UT, Austin Police Grapple With Both Campus Safety & Homeless Issues

After the arrest of a homeless youth connected to a freshman’s murder, one Austin-area advocate who works with homeless youth says there’s nothing simple about homelessness – and often young people on the streets are victims themselves.

By Alain StephensApril 12, 2016 4:28 pm

Over the weekend police arrested Meechaiel Criner, a 17-year-old police believe to be the prime suspect in the death of Haruka Weiser, a freshman dance student whose body was found in a creek bed on the campus of the University of Texas.

Little is known about Criner, the teenager now charged with first degree murder. Criner, who grew up in Texarkana, had been in the Texas foster care system and was a homeless runaway.  The university faces questions of security on campus but some homeless people in and around UT’s campus may fear backlash.

Susan McDowell, executive director of an Austin non-profit that works with runaway and homeless youth called LifeWorks, says Weiser’s death has shaken the Austin community and she says she understands why people want to find a simple solution to feel safe again.

“This was a tragedy is every way imaginable,” she says. “…Unfortunately, there’s really nothing simple about homelessness, and youth homelessness in particular.”

McDowell says young people become homeless for a lot of reasons, but abuse and trauma are the largest factors. A 2013 report, done in collaboration with the University of Nebraska, found 30 percent of Austin-area homeless youth cited physical and/or sexual abuse as the main reason for leaving home. Another 18 percent cited substance abuse as a factor.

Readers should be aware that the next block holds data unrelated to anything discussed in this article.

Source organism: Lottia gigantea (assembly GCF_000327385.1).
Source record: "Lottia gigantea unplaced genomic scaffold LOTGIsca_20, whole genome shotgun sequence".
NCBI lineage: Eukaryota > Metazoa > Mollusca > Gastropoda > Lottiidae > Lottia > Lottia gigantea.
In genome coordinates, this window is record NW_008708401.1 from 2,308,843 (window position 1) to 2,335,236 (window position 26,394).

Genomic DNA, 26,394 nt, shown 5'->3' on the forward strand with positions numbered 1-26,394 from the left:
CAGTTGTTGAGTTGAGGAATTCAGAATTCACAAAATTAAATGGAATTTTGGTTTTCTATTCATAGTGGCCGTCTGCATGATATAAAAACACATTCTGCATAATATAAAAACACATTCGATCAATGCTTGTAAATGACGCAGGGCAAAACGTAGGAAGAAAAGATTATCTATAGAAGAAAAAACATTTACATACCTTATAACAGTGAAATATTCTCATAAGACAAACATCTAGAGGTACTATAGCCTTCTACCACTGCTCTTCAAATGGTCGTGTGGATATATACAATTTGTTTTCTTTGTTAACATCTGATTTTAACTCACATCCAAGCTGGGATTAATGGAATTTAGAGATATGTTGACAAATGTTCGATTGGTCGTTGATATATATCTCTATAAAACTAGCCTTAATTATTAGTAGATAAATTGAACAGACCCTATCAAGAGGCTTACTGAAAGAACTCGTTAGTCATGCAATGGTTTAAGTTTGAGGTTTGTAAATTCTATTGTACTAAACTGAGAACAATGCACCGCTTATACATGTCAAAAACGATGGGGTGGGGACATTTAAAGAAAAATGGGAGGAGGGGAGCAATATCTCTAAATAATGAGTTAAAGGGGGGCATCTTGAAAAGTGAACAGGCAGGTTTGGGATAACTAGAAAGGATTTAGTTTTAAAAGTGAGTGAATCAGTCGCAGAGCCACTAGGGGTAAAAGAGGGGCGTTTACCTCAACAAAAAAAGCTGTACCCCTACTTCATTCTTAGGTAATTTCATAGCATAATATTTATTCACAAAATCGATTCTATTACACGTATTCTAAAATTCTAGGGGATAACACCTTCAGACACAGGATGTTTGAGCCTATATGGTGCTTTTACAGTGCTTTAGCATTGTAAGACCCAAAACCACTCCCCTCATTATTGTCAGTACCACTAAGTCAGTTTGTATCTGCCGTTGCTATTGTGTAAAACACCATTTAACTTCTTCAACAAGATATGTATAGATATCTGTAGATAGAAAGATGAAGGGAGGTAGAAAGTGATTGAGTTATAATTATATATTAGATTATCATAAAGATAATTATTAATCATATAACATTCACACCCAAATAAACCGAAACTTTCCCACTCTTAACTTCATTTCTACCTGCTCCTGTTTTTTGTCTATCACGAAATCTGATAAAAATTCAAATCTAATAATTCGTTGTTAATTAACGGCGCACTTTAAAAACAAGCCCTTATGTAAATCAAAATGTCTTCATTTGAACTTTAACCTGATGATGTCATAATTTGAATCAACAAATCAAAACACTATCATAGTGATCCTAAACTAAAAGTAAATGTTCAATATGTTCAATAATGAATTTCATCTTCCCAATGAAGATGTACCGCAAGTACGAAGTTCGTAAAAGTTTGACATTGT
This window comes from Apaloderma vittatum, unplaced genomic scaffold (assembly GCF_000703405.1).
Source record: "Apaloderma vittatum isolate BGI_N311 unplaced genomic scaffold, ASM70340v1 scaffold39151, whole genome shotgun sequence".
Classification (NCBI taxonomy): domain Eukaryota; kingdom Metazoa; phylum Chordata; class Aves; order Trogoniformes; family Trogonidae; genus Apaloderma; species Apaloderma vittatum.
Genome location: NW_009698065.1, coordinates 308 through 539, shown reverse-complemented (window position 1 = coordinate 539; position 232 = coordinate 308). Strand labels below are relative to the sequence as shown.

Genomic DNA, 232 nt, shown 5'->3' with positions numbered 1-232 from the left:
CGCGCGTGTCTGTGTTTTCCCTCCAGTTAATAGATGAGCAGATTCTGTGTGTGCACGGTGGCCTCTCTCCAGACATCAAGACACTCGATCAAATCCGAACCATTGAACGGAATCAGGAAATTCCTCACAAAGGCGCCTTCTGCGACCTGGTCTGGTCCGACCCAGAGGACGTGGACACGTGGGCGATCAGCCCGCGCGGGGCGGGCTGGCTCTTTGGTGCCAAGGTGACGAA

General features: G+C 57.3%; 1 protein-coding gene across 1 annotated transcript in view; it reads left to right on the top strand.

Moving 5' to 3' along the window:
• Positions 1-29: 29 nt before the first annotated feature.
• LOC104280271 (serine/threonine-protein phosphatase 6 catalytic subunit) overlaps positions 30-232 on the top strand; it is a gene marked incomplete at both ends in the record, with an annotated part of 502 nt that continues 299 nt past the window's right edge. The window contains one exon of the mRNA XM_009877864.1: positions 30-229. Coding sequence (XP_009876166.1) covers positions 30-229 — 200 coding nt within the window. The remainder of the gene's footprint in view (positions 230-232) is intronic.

“These numbers tell us that they don’t feel safe at home or with their caregivers,” she says.

Campus police have an obligation to keep their students secure. “We absolutely need to do what we need to do to feel safe and to be safe. And law enforcement needs to do its job,” she says. “At the same time, it’s important right now that we look at the facts and just not the perceptions around crime and homelessness.”

McDowell says most crimes committed by homeless people have to do with public intoxication or violating city ordinances like trespassing. Homeless youth are, in fact, more likely to  be victims of violent crime than those who commit violent crime.

“When you are running away from trauma, life on the street might give you a false sense of security,” she says. “It is a very false sense of security.

Addressing the problem of homelessness and campus safety hand-in-hand will best ensure that the community is safe for everyone, McDowell says.

“You cannot have one without the other,” McDowell says. “There have to be pathways off the street, so we don’t have the homeless issue that we have right now.”